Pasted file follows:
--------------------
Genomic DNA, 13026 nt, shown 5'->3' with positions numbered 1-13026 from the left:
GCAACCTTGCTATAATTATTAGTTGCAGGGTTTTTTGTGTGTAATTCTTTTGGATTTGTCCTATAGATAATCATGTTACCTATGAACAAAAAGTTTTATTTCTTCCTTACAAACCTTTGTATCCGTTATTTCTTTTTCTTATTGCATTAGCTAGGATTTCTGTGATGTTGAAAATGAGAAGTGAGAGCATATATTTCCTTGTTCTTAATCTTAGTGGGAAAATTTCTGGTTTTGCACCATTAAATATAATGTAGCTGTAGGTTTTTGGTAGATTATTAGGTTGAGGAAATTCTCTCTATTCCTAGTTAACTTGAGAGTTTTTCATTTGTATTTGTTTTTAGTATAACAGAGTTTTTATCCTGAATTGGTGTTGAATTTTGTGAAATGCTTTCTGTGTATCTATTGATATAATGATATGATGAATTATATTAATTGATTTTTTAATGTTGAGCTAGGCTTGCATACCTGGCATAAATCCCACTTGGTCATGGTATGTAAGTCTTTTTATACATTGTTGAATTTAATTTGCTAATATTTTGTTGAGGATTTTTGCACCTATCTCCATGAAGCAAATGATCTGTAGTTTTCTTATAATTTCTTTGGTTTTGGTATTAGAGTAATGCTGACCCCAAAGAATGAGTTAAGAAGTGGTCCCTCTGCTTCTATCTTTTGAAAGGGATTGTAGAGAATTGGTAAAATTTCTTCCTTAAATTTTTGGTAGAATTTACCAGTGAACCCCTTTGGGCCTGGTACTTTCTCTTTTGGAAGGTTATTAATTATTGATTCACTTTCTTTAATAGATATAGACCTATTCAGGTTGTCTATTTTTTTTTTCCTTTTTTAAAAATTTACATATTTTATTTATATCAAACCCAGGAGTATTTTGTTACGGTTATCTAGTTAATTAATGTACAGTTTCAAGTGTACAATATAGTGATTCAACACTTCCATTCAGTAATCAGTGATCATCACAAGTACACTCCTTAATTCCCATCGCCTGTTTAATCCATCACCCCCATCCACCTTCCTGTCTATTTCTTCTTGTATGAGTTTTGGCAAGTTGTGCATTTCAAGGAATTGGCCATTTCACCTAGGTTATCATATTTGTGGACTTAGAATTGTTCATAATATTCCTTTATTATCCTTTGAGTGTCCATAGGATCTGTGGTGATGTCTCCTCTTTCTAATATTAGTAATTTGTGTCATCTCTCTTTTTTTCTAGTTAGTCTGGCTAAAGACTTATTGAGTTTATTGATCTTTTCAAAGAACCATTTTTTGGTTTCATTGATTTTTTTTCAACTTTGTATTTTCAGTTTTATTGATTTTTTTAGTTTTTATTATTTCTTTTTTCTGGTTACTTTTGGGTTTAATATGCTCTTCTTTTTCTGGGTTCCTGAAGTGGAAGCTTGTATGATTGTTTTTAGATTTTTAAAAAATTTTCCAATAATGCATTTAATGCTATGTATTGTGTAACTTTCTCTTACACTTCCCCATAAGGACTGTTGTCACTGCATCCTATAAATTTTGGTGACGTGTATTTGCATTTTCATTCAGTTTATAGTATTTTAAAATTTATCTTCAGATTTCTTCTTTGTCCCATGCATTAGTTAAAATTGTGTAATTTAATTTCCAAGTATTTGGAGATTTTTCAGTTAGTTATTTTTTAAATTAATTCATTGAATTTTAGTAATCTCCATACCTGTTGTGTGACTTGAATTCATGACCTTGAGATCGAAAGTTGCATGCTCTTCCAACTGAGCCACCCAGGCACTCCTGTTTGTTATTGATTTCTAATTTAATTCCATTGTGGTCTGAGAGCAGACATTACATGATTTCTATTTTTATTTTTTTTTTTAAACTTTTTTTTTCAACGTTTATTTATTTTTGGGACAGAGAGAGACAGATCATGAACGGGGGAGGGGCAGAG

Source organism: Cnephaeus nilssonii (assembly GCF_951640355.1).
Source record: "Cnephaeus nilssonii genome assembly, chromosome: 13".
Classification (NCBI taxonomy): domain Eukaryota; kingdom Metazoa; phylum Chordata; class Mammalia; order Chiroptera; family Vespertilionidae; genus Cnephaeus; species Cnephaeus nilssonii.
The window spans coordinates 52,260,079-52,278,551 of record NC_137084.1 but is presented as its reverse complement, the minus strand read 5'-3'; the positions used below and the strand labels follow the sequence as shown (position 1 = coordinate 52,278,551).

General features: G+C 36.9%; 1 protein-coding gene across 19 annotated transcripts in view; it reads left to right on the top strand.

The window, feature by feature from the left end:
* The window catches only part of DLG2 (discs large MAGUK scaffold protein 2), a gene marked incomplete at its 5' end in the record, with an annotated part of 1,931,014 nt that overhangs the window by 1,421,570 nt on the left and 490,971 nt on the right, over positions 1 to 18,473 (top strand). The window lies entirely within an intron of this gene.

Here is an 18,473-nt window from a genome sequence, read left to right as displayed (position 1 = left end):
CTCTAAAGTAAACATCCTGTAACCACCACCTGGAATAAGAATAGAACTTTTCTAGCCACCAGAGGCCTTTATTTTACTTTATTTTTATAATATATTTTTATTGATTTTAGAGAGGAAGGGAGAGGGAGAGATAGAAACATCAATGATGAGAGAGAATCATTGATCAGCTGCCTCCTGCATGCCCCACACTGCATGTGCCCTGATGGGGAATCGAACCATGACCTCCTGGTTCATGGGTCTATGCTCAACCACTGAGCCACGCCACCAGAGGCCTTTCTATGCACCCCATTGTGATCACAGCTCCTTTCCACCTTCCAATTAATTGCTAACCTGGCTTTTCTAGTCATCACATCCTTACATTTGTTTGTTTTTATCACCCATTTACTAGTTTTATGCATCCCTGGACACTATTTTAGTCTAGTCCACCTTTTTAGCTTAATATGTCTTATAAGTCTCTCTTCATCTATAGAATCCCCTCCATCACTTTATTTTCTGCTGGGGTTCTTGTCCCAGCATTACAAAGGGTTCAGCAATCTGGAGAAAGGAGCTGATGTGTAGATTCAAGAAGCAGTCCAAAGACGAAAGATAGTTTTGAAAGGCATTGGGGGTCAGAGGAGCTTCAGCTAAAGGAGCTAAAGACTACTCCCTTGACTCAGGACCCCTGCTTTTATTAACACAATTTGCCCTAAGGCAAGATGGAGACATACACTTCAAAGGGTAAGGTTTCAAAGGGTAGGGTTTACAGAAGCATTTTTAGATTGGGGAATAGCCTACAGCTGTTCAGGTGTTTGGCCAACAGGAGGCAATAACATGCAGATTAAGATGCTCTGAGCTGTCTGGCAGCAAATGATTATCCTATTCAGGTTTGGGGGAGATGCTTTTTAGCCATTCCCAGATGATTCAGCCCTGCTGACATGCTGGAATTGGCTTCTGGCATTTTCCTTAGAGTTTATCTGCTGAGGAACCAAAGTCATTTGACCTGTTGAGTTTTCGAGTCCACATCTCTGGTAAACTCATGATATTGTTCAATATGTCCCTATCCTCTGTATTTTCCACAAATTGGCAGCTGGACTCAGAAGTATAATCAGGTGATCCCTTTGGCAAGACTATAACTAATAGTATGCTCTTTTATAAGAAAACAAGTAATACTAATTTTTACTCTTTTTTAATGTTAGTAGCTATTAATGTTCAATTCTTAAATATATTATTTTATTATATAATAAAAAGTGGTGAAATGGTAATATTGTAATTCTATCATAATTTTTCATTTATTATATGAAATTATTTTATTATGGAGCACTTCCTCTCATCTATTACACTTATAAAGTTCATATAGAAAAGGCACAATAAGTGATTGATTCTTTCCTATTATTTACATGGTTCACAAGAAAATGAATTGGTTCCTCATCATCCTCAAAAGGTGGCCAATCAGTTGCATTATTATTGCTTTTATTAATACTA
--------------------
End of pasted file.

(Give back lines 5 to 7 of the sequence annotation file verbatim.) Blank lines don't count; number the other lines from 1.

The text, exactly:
Classification (NCBI taxonomy): domain Eukaryota; kingdom Metazoa; phylum Chordata; class Mammalia; order Chiroptera; family Vespertilionidae; genus Cnephaeus; species Cnephaeus nilssonii.
The window spans coordinates 52,260,079-52,278,551 of record NC_137084.1 but is presented as its reverse complement, the minus strand read 5'-3'; the positions used below and the strand labels follow the sequence as shown (position 1 = coordinate 52,278,551).

General features: G+C 36.9%; 1 protein-coding gene across 19 annotated transcripts in view; it reads left to right on the top strand.